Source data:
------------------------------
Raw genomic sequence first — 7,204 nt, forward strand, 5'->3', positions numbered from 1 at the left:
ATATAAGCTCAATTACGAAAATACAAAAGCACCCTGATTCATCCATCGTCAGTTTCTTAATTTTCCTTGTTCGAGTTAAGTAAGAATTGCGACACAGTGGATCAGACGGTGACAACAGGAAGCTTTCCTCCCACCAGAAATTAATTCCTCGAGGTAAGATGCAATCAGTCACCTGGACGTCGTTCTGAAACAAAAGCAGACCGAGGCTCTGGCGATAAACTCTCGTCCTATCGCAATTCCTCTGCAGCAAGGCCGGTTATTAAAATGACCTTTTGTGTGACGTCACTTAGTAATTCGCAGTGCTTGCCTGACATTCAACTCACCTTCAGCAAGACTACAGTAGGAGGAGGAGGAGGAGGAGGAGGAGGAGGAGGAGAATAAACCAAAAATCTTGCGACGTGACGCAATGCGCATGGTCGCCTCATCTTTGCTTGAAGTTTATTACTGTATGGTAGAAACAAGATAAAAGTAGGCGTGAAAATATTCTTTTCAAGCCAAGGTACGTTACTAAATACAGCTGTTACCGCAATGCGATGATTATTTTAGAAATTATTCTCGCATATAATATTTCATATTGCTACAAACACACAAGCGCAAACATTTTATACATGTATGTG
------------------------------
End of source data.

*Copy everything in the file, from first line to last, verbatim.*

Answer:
Raw genomic sequence first — 7,204 nt, forward strand, 5'->3', positions numbered from 1 at the left:
ATATAAGCTCAATTACGAAAATACAAAAGCACCCTGATTCATCCATCGTCAGTTTCTTAATTTTCCTTGTTCGAGTTAAGTAAGAATTGCGACACAGTGGATCAGACGGTGACAACAGGAAGCTTTCCTCCCACCAGAAATTAATTCCTCGAGGTAAGATGCAATCAGTCACCTGGACGTCGTTCTGAAACAAAAGCAGACCGAGGCTCTGGCGATAAACTCTCGTCCTATCGCAATTCCTCTGCAGCAAGGCCGGTTATTAAAATGACCTTTTGTGTGACGTCACTTAGTAATTCGCAGTGCTTGCCTGACATTCAACTCACCTTCAGCAAGACTACAGTAGGAGGAGGAGGAGGAGGAGGAGGAGGAGGAGGAGAATAAACCAAAAATCTTGCGACGTGACGCAATGCGCATGGTCGCCTCATCTTTGCTTGAAGTTTATTACTGTATGGTAGAAACAAGATAAAAGTAGGCGTGAAAATATTCTTTTCAAGCCAAGGTACGTTACTAAATACAGCTGTTACCGCAATGCGATGATTATTTTAGAAATTATTCTCGCATATAATATTTCATATTGCTACAAACACACAAGCGCAAACATTTTATACATGTATGTG